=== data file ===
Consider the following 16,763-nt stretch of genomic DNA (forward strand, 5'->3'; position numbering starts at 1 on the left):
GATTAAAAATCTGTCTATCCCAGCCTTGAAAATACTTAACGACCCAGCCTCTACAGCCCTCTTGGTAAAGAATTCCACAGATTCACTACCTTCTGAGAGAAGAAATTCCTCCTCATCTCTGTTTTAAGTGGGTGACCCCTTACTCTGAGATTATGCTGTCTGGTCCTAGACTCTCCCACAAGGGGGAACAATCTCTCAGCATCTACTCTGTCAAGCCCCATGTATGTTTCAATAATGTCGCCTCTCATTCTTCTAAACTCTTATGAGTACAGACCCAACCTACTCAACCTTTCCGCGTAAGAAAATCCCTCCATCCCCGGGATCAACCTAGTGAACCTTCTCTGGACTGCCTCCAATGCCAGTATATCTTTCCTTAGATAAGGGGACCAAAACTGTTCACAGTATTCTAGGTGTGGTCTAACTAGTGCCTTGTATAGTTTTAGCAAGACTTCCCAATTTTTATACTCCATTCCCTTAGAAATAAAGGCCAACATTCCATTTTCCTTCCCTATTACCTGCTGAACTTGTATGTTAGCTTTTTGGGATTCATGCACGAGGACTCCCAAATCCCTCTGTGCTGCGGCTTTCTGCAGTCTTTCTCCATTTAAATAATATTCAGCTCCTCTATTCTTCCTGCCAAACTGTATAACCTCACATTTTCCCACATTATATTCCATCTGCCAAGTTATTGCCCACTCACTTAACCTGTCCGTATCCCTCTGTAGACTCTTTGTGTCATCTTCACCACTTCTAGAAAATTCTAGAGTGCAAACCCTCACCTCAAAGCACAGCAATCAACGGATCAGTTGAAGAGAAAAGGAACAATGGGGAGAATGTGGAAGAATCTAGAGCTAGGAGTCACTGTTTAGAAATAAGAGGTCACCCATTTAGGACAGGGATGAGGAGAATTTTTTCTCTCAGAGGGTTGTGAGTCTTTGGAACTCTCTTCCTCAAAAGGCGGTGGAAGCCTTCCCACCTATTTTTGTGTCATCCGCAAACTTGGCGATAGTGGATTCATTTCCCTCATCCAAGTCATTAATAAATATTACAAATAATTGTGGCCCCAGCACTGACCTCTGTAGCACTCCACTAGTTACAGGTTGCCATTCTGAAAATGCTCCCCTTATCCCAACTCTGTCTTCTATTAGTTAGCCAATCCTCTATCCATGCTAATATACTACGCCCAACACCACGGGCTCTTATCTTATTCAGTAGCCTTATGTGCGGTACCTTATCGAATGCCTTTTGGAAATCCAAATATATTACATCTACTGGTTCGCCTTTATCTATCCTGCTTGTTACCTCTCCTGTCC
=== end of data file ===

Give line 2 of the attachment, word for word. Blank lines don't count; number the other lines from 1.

GATTAAAAATCTGTCTATCCCAGCCTTGAAAATACTTAACGACCCAGCCTCTACAGCCCTCTTGGTAAAGAATTCCACAGATTCACTACCTTCTGAGAGAAGAAATTCCTCCTCATCTCTGTTTTAAGTGGGTGACCCCTTACTCTGAGATTATGCTGTCTGGTCCTAGACTCTCCCACAAGGGGGAACAATCTCTCAGCATCTACTCTGTCAAGCCCCATGTATGTTTCAATAATGTCGCCTCTCATTCTTCTAAACTCTTATGAGTACAGACCCAACCTACTCAACCTTTCCGCGTAAGAAAATCCCTCCATCCCCGGGATCAACCTAGTGAACCTTCTCTGGACTGCCTCCAATGCCAGTATATCTTTCCTTAGATAAGGGGACCAAAACTGTTCACAGTATTCTAGGTGTGGTCTAACTAGTGCCTTGTATAGTTTTAGCAAGACTTCCCAATTTTTATACTCCATTCCCTTAGAAATAAAGGCCAACATTCCATTTTCCTTCCCTATTACCTGCTGAACTTGTATGTTAGCTTTTTGGGATTCATGCACGAGGACTCCCAAATCCCTCTGTGCTGCGGCTTTCTGCAGTCTTTCTCCATTTAAATAATATTCAGCTCCTCTATTCTTCCTGCCAAACTGTATAACCTCACATTTTCCCACATTATATTCCATCTGCCAAGTTATTGCCCACTCACTTAACCTGTCCGTATCCCTCTGTAGACTCTTTGTGTCATCTTCACCACTTCTAGAAAATTCTAGAGTGCAAACCCTCACCTCAAAGCACAGCAATCAACGGATCAGTTGAAGAGAAAAGGAACAATGGGGAGAATGTGGAAGAATCTAGAGCTAGGAGTCACTGTTTAGAAATAAGAGGTCACCCATTTAGGACAGGGATGAGGAGAATTTTTTCTCTCAGAGGGTTGTGAGTCTTTGGAACTCTCTTCCTCAAAAGGCGGTGGAAGCCTTCCCACCTATTTTTGTGTCATCCGCAAACTTGGCGATAGTGGATTCATTTCCCTCATCCAAGTCATTAATAAATATTACAAATAATTGTGGCCCCAGCACTGACCTCTGTAGCACTCCACTAGTTACAGGTTGCCATTCTGAAAATGCTCCCCTTATCCCAACTCTGTCTTCTATTAGTTAGCCAATCCTCTATCCATGCTAATATACTACGCCCAACACCACGGGCTCTTATCTTATTCAGTAGCCTTATGTGCGGTACCTTATCGAATGCCTTTTGGAAATCCAAATATATTACATCTACTGGTTCGCCTTTATCTATCCTGCTTGTTACCTCTCCTGTCC